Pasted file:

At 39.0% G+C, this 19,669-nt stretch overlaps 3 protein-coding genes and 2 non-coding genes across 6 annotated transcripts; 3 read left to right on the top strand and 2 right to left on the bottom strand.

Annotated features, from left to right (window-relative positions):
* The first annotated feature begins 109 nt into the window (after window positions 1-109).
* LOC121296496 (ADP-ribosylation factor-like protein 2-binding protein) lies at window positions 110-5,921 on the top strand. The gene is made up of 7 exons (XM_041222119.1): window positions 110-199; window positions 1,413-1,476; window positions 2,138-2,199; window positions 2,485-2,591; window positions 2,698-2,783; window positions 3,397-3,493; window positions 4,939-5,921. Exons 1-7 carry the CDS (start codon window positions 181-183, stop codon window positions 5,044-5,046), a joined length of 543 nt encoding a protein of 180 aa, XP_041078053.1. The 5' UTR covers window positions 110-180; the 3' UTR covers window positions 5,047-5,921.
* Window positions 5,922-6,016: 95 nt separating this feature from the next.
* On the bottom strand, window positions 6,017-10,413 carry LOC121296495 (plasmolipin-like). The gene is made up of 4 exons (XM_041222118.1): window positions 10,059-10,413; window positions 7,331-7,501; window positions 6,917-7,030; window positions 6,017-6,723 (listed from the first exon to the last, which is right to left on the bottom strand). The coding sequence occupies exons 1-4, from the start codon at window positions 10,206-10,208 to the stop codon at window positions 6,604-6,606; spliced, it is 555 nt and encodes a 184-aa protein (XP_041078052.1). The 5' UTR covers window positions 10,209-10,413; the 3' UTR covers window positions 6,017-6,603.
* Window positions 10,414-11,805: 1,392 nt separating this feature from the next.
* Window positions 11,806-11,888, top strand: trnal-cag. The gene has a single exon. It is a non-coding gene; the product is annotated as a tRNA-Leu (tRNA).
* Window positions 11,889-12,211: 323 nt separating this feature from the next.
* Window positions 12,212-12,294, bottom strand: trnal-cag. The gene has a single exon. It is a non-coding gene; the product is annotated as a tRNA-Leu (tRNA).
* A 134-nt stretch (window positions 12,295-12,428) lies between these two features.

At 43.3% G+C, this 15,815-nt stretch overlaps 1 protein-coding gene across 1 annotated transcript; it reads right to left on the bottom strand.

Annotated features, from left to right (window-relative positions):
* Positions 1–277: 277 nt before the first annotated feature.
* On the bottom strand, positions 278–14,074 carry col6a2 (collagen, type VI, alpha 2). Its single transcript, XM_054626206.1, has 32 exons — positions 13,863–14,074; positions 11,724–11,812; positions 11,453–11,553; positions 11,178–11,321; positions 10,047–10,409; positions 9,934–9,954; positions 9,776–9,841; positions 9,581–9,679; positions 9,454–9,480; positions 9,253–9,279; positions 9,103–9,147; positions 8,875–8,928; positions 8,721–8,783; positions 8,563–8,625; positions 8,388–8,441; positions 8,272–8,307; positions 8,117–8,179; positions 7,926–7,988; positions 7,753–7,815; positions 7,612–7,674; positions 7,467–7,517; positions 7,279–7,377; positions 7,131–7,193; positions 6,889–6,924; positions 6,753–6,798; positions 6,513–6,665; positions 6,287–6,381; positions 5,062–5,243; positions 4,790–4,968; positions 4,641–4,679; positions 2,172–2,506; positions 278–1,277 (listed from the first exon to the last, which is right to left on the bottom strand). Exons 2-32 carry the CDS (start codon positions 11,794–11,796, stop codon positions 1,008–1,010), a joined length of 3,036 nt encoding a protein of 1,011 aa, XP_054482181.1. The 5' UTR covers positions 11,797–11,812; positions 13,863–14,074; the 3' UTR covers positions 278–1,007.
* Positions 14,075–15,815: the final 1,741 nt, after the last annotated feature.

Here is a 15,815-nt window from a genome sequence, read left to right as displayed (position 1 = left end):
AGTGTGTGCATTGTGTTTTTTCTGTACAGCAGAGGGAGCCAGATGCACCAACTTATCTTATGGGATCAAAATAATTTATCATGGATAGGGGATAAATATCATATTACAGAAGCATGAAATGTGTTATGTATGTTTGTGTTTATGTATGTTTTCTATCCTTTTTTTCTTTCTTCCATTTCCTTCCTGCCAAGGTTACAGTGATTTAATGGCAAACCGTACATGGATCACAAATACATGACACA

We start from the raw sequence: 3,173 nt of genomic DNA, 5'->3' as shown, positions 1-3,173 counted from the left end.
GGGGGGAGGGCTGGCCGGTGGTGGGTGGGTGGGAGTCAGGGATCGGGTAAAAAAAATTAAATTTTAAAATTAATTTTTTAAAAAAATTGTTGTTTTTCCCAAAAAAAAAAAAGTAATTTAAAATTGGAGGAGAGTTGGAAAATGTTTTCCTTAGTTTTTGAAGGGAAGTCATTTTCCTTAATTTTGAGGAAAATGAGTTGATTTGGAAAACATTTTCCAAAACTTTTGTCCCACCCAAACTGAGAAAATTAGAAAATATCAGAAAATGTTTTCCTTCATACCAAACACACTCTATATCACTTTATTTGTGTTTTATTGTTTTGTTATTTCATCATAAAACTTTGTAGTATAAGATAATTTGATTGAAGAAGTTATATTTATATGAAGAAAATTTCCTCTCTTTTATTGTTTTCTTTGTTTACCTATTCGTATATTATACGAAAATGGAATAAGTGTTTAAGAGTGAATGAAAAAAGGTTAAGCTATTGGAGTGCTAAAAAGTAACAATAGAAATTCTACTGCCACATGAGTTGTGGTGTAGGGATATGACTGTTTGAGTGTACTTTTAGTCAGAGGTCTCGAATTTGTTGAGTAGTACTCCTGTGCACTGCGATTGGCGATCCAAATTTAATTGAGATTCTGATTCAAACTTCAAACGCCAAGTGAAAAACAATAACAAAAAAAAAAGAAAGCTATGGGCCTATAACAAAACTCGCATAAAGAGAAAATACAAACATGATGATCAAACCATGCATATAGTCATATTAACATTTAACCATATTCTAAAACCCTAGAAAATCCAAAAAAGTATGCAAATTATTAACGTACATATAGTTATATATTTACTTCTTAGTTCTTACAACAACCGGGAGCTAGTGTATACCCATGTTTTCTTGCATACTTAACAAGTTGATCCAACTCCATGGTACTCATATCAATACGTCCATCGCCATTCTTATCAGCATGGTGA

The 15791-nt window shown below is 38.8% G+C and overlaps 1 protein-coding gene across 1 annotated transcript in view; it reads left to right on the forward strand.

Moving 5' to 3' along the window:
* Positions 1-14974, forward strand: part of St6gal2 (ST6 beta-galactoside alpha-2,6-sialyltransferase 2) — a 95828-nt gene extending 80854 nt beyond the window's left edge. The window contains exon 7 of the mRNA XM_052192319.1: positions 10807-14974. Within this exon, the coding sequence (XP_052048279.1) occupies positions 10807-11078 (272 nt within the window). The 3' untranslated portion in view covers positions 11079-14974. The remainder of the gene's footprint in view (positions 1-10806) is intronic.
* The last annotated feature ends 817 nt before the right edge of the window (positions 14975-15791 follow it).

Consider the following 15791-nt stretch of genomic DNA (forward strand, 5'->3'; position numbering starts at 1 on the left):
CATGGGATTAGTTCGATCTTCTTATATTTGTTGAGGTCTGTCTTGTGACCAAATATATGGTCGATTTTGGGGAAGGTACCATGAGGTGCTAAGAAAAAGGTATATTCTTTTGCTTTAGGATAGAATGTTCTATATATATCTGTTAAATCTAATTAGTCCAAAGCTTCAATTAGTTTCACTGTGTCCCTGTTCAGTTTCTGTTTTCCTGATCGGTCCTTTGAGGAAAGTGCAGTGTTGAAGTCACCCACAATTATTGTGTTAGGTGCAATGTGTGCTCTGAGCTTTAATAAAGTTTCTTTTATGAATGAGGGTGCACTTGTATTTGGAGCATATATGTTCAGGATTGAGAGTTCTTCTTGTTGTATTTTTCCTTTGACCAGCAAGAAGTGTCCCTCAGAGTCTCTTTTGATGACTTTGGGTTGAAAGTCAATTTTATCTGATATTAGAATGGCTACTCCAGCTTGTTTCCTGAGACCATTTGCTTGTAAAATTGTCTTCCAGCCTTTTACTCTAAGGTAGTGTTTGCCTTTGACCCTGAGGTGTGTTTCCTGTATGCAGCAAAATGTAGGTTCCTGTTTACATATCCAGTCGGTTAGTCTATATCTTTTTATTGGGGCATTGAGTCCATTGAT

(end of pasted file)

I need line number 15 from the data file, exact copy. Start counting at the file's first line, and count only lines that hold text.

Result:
* On the bottom strand, positions 278–14,074 carry col6a2 (collagen, type VI, alpha 2). Its single transcript, XM_054626206.1, has 32 exons — positions 13,863–14,074; positions 11,724–11,812; positions 11,453–11,553; positions 11,178–11,321; positions 10,047–10,409; positions 9,934–9,954; positions 9,776–9,841; positions 9,581–9,679; positions 9,454–9,480; positions 9,253–9,279; positions 9,103–9,147; positions 8,875–8,928; positions 8,721–8,783; positions 8,563–8,625; positions 8,388–8,441; positions 8,272–8,307; positions 8,117–8,179; positions 7,926–7,988; positions 7,753–7,815; positions 7,612–7,674; positions 7,467–7,517; positions 7,279–7,377; positions 7,131–7,193; positions 6,889–6,924; positions 6,753–6,798; positions 6,513–6,665; positions 6,287–6,381; positions 5,062–5,243; positions 4,790–4,968; positions 4,641–4,679; positions 2,172–2,506; positions 278–1,277 (listed from the first exon to the last, which is right to left on the bottom strand). Exons 2-32 carry the CDS (start codon positions 11,794–11,796, stop codon positions 1,008–1,010), a joined length of 3,036 nt encoding a protein of 1,011 aa, XP_054482181.1. The 5' UTR covers positions 11,797–11,812; positions 13,863–14,074; the 3' UTR covers positions 278–1,007.